Sometimes you need to work with external files in Python. Perhaps you want to read a configuration file from a network device or you need to parse a log file. Fortunately, Python can read and write files.
To work with files in Python, we need to use the
open() function. There are three options to work with files:
- Read (r): This is the default option which opens a file to read.
- Write (w): Open a file and write to it. Overwrites any current content in the file.
- Append (a): Opens the file and writes to it but instead of overwriting, appends to the file.
Python can work with text or binary (JPG, PNG, MP3, etc.) files.
Let’s see what we can do.
I’ll create a text file named “demo.txt” with the following contents:
In our code, we didn’t specify whether we wanted to read, write, or append to the file. We also didn’t specify whether we wanted to open it in text or binary mode. We don’t have to because the default options are “r” (read) and “t” (text). If you do want to specify our options, it looks like this:
So far, so good. We have the contents of our file. However, Python returned it as a string. Wouldn’t it be easier if each line was a separate string? We can do this with the
Run the code above, and it shows each line as a string within a list.
In the example above, we opened a file but we never closed it. Closing files is important, especially when you write files. Some changes in files won’t show up until you close them. In Microsoft Windows, open files are locked which prevents other programs from opening or writing to your files. Here’s an example of how to close your file:
First, we open the file, then we do something with it, and finally, we close the file.
Instead of using the separate open() and close() function, we can also use the
with block. You put everything you want to do with the file under the
with block, and afterward, Python automatically closes the file. Here is an example:
I personally prefer this way. The indentation makes it easier to recognize what you do with the file in your code and you don’t have to worry about not closing the file.
When you write to a file, you overwrite its contents. When the file doesn’t exist, Python creates the file. To write to the file, we need to add the “w” parameter to the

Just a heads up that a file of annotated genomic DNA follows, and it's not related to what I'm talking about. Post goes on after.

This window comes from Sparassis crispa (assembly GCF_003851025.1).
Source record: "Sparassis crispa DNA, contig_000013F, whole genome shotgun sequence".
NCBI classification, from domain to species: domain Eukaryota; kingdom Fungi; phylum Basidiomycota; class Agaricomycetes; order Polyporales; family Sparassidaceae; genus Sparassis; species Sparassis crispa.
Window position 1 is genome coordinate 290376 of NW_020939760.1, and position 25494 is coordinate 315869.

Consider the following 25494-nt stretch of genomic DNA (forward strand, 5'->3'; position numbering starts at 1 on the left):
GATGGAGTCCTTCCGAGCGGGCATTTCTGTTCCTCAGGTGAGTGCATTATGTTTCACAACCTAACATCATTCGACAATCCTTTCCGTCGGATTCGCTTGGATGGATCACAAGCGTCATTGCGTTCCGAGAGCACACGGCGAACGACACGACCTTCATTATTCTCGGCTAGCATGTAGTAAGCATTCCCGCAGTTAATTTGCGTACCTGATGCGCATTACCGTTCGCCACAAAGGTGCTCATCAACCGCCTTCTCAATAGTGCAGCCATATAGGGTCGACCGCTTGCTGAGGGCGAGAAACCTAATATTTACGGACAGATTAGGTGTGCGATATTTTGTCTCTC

open() function. Here is our code:
The code above writes a string to the “demo2.txt” file. We could use a text editor to check the contents of the file but since we are using Python, we’ll open it in Python as well.
If you run this code multiple times, it always shows a single line. That’s because the write parameter overwrites the content of our file.
Instead of overwriting the content of our file, we can append to the file. To do this, you have to use the “a” parameter in the
When we run the above code multiple times, you’ll see that Python appends the string to our file. There is one problem though. Python appends the string to the same line.
If you want to append to a new line, you have to use the
\n new line symbol in your string. Here’s our code:
In the code above, I added the
\n new line symbol before my string. Each line we append is now saved in a new line of our file.
What if we want to delete a file? We can do this with the OS module and the
os.remove() function. This doesn’t work on the embedded Python interpreter so you might want to try this on your own computer. Here is the code:
When you run the code above, it won’t show you any output. It just deletes the file. If the file doesn’t exist, it will throw an error:
This is a good example of why you should use an if statement. Here is the code:
In the code above, we check whether the file exists. If so, we delete it. Otherwise, we print a message.
You have learned how to read and write files in Python:
- To work with files in Python we use the
- Python supports text and binary files.
- The default modes are “read” and “text”.
- When you open or write to files, you should always close them.
- Using the
withblock is a good idea because it automatically closes your file.
- You can write (overwrite) or append to a file.
- You can delete files with the OS module.
I hope you enjoyed this lesson. Please leave a comment if you have any questions.